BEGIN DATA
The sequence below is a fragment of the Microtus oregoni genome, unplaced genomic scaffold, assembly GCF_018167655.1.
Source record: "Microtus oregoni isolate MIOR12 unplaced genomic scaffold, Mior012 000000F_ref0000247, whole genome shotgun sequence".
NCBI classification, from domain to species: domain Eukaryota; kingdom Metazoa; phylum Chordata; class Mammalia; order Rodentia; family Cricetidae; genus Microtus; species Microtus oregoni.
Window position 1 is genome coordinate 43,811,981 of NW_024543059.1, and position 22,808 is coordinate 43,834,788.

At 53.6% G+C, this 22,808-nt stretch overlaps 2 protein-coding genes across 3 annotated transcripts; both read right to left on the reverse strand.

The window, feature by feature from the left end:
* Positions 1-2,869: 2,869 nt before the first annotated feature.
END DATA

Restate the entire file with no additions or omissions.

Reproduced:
The sequence below is a fragment of the Microtus oregoni genome, unplaced genomic scaffold, assembly GCF_018167655.1.
Source record: "Microtus oregoni isolate MIOR12 unplaced genomic scaffold, Mior012 000000F_ref0000247, whole genome shotgun sequence".
NCBI classification, from domain to species: domain Eukaryota; kingdom Metazoa; phylum Chordata; class Mammalia; order Rodentia; family Cricetidae; genus Microtus; species Microtus oregoni.
Window position 1 is genome coordinate 43,811,981 of NW_024543059.1, and position 22,808 is coordinate 43,834,788.

At 53.6% G+C, this 22,808-nt stretch overlaps 2 protein-coding genes across 3 annotated transcripts; both read right to left on the reverse strand.

The window, feature by feature from the left end:
* Positions 1-2,869: 2,869 nt before the first annotated feature.